Welcoming is “the inner disposition necessary for evangelization: not wanting to occupy the space and life of the other, but to sow the good news in the soil of his or her existence, learning first of all to welcome and recognize the seeds that God has already placed in their hearts, before our arrival.” His is a purposeful, non-imposing style, because Paul “has a spiritual view of reality: he believes that the Holy Spirit works in people’s hearts, beyond religious labels.” At the end, the pope greeted the bishops individually. He then returned to the Nunciature, where a private meeting was held with the Jesuits working in Greece.

Lesbos: ‘Please stop this shipwreck of civilization!’

On Sunday, December 5, the pope flew from Athens airport to Mytilene airport, where he was welcomed by the president of the republic and Archbishop Josif Printezis of Naxos, Andros, Tinos and Mykonos. Lesbos, also known as Mytilene, the name of its capital, is the largest island in the north-eastern Aegean and the third largest Greek island. It is situated near the Anatolian peninsula.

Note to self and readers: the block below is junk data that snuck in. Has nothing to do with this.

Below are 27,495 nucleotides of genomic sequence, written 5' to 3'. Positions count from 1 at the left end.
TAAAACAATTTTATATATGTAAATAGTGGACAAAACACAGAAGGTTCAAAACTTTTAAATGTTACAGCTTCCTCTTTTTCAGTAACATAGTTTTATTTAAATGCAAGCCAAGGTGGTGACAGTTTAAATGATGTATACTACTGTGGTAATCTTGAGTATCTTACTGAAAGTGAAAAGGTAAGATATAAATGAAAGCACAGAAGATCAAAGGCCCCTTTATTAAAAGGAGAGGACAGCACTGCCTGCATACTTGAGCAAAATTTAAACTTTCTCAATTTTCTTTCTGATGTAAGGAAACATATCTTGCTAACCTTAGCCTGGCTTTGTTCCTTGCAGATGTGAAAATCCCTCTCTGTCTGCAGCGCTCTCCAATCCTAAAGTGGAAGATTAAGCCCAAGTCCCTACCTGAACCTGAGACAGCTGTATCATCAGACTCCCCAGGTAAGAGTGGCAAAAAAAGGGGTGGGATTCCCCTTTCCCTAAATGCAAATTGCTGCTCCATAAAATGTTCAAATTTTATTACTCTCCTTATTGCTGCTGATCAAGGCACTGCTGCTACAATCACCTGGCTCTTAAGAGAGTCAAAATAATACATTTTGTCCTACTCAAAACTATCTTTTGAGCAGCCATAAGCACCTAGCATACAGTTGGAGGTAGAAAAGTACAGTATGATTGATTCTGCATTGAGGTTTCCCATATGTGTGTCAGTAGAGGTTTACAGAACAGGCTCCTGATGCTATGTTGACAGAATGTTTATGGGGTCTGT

From the airport the pope went to the Reception and Identification Centre. This is the area equipped to receive refugees in Mytilene. It replaces the Reception and Identification Centre in Mória, which was the largest refugee camp in Europe until September 2020, when it was destroyed by fire. It was located outside the village of Mória, near Mytilene, and it was there that Pope Francis had visited on April 16, 2016. The newly equipped area in Mytilene welcomes thousands of people. Francis entered through the east gate of the camp and went to the meeting place. After greetings and listening to some testimonies, he gave a speech, looking at the “eyes full of fear and expectation” of the migrants in front of him. Before and after the meeting Francis went through the camp, personally meeting some of the refugees.